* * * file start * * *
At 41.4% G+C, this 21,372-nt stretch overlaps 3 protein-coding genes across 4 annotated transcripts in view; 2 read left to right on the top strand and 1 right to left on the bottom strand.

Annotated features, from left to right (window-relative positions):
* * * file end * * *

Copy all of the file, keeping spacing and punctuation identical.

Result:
At 41.4% G+C, this 21,372-nt stretch overlaps 3 protein-coding genes across 4 annotated transcripts in view; 2 read left to right on the top strand and 1 right to left on the bottom strand.

Annotated features, from left to right (window-relative positions):